Discover the Perfect Match: Seton Hall Basketball Conquers New Heights with Dylan Addae-Wusu

A former St. John’s coach on how the transfer guard can impact the Pirates, on and off the court.

SOUTH ORANGE – Kadary Richmond is not an overly demonstrative college basketball player. Seton Hall’s point guard is more clinical than emotional. So it was noteworthy that the senior practically had steam shooting from his ears during a late-September practice.

That’s because Dylan Addae-Wusu was in those ears all afternoon – talking, prodding, goading.

“That’s how I play the game,” Addae-Wusu said. “That’s how you’ve got to play the game.”

Toward the end of practice, after Richmond sliced to the tin and finished a layup through Addae-Wusu’s contact, Richmond unleashed a three-second howl that shook the walls.

Addae-Wusu nodded in approval. He’d lit the fire.

“The competition, the intensity level is very high,” he said. “That’s how you get over the hump.”

‘A match made in heaven’

It’s no accident that Hall coach Shaheen Holloway pursued Addae-Wusu in the transfer portal after the combo guard from New York played three years at St. John’s.

“I think it’s a match made in heaven,” said former St. John’s assistant Greg “Shoes” Vetrone, who spent the past two seasons coaching Addae-Wusu. “He’s going to thrive with Shaheen coaching him. He plays how Shaheen coaches – tough.”

How tough?

“Dylan is as tough of a kid as I ever coached in 34 years,” Vetrone said.

When Addae-Wusu was in the portal, Vetrone said, Memphis expressed interest. Vetrone has a good relationship with Tigers coach Penny Hardaway; former St. John’s forward David Jones wound up transferring there in the offseason.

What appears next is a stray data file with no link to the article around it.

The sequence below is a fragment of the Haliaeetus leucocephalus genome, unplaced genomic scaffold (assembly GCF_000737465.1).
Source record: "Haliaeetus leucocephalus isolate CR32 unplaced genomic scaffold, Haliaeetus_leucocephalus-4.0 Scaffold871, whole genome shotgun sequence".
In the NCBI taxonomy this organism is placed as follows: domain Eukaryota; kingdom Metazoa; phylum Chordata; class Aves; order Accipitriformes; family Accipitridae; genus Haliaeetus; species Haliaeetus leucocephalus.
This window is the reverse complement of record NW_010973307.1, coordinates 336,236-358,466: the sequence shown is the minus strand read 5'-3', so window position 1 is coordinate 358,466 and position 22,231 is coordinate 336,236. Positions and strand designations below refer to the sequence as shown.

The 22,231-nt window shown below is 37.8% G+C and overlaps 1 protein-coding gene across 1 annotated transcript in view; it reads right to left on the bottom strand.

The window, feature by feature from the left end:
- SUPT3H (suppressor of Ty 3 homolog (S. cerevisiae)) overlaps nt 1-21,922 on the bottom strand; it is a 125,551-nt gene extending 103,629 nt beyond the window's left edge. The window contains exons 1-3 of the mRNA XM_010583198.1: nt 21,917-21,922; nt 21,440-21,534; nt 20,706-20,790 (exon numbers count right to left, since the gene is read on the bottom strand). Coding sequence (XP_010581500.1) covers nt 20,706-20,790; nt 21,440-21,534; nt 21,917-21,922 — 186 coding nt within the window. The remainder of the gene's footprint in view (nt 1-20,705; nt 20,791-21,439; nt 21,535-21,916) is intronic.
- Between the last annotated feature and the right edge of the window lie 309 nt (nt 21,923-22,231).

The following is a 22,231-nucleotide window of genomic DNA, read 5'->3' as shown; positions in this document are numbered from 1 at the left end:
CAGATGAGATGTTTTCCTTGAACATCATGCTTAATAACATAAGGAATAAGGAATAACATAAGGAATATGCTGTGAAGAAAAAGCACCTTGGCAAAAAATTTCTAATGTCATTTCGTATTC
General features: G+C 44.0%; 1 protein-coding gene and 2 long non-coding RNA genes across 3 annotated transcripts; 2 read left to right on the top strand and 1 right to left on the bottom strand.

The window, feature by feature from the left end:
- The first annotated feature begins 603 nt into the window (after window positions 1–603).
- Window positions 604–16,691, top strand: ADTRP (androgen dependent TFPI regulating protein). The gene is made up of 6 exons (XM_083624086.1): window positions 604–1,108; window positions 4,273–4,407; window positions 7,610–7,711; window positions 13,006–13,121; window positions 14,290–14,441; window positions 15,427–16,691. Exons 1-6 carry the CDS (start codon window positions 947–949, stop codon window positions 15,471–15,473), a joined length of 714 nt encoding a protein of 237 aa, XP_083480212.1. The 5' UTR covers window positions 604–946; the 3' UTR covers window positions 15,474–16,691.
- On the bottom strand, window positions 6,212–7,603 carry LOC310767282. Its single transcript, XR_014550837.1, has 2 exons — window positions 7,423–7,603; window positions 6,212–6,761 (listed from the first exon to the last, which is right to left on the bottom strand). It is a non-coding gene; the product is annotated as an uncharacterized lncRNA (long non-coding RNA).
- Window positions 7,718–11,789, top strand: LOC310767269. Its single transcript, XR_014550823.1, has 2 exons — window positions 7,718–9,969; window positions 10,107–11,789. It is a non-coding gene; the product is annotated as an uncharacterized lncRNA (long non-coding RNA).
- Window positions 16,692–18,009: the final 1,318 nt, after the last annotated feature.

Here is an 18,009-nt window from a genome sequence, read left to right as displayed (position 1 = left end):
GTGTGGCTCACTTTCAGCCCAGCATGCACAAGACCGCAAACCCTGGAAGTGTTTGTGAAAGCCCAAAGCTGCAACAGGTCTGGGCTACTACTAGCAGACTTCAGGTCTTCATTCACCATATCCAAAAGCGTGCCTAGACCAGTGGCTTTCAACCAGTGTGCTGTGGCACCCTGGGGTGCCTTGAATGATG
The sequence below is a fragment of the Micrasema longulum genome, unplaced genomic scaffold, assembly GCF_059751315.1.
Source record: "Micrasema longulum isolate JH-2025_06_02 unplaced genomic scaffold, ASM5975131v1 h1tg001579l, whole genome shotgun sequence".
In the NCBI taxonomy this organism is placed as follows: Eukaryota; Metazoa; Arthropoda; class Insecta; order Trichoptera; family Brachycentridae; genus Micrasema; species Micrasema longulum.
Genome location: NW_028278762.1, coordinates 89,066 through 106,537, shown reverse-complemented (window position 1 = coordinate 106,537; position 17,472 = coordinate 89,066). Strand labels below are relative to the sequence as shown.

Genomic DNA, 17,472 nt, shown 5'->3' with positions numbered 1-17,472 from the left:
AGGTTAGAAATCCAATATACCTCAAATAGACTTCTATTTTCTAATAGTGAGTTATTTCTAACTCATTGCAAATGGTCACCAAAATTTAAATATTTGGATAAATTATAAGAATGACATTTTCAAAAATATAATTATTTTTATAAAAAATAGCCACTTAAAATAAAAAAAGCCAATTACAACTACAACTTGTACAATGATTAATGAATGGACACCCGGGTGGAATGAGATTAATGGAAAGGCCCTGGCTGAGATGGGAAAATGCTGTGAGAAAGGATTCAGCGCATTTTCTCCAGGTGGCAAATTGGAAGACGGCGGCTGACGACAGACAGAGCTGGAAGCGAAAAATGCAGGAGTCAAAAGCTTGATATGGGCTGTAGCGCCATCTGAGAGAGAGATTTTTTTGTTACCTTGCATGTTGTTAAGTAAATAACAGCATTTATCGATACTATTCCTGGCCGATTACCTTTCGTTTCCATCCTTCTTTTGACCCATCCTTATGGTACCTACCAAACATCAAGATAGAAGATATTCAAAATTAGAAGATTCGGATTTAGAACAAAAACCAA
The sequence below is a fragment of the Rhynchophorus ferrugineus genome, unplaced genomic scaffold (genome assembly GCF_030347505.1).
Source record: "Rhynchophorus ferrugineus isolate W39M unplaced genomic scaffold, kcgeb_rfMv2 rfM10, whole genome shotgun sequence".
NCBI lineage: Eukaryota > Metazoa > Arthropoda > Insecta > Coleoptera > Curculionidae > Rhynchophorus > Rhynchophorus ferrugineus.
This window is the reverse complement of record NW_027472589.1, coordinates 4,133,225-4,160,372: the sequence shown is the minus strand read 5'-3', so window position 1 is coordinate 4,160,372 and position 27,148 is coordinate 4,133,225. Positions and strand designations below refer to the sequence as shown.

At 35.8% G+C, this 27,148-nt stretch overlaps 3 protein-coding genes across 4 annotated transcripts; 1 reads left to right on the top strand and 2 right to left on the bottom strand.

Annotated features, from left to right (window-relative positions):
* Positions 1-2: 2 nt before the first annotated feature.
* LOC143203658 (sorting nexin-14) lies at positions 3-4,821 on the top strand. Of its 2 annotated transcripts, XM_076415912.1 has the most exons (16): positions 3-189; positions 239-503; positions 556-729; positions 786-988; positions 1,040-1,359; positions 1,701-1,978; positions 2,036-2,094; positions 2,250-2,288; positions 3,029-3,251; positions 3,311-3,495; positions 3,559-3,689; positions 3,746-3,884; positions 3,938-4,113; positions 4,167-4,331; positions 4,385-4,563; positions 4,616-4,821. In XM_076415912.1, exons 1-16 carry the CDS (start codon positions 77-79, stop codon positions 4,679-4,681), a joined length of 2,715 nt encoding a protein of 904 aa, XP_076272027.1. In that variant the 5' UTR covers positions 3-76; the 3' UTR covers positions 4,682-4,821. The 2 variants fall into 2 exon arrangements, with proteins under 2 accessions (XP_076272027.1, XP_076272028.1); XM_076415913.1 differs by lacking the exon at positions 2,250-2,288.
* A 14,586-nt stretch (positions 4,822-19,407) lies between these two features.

“I told Dylan’s father, ‘Shaheen is perfect for your son,’” Vetrone said.

Last winter the 6-foot-4 Addae-Wusu averaged 9.3 points, 4.4 rebounds and 2.9 assists while shooting 36.4 percent from 3-point range. But Vetrone said that was only part of the story.

“The things that Dylan brings into a locker room are toughness and he’s going to hold guys accountable, because he’s going to work his (butt) off every day in practice,” Vetrone said. “I’ve never seen anyone sweat so much. By the end of practice, his shirt is soaked.”

Vetrone said if St. John’s All-Big East center, Joel Soriano, was having a sluggish practice, Addae-Wusu would lean into him hard – literally, if need be. On the flip side, right after Jones’ father died, Addae-Wusu “lifted that kid up” with a pep talk that inspired him to a 16-point, 7-rebound effort in a five-point Johnnies upset of 20th-ranked Providence.

“He’ll be a captain at Seton Hall next year (as a postgrad), you watch,” Vetrone said.

Holloway said Addae-Wusu already is mentoring sophomore guard Jaquan Sanders, who looks much improved. They both attended high school at Our Savior Lutheran in the Bronx.

“That’s like my little brother,” Addae-Wusu said of Sanders. “I want for him what I want for myself – he can be a big-time player if he locks in.”

Defending four-men?

As for Richmond, Vetrone said, “I think Dylan’s going to help him, big time.”

Addae-Wusu put it this way: “We’re both New York guys, both seniors, and we both want the same thing – we’re coming together to win big. He’s welcomed me with open arms.”

It seems likely that Seton Hall will start three guards and a wing: Richmond, Addae-Wusu, Al-Amir Dawes and Dre Davis. One of them will have to defend power forwards


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